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The company that developed myki has won a new, seven-year contract worth $700 million to continue running the state's public transport ticketing system.
Incumbent operator NTT Data was selected ahead of a competitive field that included Cubic, which operates smartcard systems in London and Sydney, following a two-year tender process.
The new contract - with the same operator that was involved in a $550 million blowout in the cost of the original contract - contains tough new performance provisions, the Andrews government said.
Under the contract's terms, NTT Data will have to pay for any unforeseen cost overruns, not the state.
The operator will also have to meet 13 new performance benchmarks or face financial penalties, Public Transport Victoria's acting chief executive, Jeroen Weimar, said.
These include meeting a 99.5 per cent availability target for the myki system, ensuring online payments are processed within 90 minutes and that myki readers are clean and scratch-free.
But there are no moves to introduce a single-use ticket, the absence of which is a regular source of complaint among public transport users.
The government claimed it would also begin to investigate the introduction of new contactless technology for myki, including the ability for passengers to touch on and off with their credit card or smart phone.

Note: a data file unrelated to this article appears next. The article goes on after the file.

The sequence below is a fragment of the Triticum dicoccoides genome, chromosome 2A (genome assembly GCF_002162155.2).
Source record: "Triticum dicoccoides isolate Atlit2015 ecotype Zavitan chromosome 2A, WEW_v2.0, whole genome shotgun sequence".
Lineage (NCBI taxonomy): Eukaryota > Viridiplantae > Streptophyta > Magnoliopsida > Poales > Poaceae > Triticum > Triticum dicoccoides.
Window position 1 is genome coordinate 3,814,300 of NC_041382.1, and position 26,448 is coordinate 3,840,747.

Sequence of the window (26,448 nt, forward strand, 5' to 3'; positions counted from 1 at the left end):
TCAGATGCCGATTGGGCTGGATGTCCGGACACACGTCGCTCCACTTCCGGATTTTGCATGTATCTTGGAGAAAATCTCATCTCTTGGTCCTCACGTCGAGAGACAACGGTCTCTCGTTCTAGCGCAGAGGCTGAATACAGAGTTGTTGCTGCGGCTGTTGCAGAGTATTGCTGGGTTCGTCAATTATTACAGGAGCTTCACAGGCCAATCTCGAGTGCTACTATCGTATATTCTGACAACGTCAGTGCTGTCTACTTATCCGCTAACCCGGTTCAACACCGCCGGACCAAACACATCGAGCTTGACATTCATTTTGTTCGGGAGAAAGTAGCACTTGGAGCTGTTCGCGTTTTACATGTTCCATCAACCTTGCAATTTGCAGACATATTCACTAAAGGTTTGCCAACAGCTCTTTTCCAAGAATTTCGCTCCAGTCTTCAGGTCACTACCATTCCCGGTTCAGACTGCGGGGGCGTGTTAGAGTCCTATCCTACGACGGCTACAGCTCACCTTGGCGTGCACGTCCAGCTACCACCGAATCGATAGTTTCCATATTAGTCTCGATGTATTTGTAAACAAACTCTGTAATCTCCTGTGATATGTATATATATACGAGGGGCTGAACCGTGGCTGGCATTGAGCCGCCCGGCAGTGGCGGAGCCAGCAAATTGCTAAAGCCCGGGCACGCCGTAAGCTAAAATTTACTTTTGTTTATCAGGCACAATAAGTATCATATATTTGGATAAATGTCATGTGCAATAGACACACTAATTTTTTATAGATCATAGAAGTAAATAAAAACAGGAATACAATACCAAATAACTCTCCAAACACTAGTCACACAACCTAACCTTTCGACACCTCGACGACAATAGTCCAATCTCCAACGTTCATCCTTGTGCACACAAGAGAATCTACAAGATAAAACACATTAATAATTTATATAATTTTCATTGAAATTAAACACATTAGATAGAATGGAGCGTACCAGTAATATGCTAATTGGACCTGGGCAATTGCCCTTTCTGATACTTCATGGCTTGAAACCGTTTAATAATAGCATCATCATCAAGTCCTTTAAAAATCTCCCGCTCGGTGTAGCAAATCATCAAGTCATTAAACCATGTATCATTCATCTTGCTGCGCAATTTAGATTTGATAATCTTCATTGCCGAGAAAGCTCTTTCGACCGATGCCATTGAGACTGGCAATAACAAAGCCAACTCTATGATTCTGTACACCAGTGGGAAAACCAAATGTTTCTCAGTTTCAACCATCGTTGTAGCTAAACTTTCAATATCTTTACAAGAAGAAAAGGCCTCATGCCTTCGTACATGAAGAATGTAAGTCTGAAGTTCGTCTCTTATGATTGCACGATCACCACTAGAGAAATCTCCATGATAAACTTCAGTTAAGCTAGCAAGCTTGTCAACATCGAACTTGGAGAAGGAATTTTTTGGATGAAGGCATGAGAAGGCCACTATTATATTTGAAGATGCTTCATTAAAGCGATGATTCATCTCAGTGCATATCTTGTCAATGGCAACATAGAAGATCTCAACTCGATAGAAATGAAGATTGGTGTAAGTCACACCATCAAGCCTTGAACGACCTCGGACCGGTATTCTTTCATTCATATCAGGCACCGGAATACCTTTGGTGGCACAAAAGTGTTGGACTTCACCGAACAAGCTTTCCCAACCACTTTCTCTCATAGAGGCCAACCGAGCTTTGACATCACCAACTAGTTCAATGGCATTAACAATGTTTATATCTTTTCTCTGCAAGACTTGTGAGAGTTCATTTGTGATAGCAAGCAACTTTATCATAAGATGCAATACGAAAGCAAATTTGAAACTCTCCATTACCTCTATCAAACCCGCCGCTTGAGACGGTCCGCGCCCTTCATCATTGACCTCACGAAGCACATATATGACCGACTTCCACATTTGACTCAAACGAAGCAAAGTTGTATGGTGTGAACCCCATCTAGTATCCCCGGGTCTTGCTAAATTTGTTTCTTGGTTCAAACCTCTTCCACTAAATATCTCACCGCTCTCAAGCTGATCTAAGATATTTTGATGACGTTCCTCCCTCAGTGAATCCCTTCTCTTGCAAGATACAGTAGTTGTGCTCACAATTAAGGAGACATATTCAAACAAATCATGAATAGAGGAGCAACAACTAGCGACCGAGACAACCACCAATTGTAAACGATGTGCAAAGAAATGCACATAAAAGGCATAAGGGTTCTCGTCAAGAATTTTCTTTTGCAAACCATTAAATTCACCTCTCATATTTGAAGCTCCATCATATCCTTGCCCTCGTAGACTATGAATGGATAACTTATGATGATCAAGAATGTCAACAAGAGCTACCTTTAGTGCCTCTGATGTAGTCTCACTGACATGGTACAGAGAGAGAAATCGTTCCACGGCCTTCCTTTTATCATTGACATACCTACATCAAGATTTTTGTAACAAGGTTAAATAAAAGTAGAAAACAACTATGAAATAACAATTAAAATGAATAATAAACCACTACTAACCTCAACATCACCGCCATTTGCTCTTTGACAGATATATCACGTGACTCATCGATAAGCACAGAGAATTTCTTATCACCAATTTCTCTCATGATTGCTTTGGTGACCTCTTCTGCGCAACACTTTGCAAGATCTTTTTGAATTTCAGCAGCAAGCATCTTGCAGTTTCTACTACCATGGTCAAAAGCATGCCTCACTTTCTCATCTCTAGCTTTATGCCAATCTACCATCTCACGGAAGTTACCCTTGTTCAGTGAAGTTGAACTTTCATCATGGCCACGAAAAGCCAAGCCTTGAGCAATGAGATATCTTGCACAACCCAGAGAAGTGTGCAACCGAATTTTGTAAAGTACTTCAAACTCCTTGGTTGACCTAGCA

The vast majority of myki gates and readers in Victoria predate contactless technology and would have to be replaced, at an unstated cost, to enable this to occur.
Unsuccessful tenderer Cubic has introduced contactless payments for London's Oyster card system and will trial them with Sydney's Opal card.
The government struggled to keep Tuesday's announcement under wraps. The Age revealed in May that NTT Data had moved ahead of Cubic in the tender process.
The Andrews government's ten-and-a-half-year, $1.58 billion myki contract with NTT Data will end this year, having survived a disastrous $550 million cost blowout and a three-year delay in its early stages, and many infuriating glitches in the years since going live.
The new myki contract will begin on January 1.
Victoria's Auditor-General and its Ombudsman have both issued critical reports on how the 10-year myki contract has been handled including, according to the Ombudsman, the original and costly decision to contract "an unproven vendor to deliver a significant product in an unproven operating environment".
This article first appeared on www.theage.com.au
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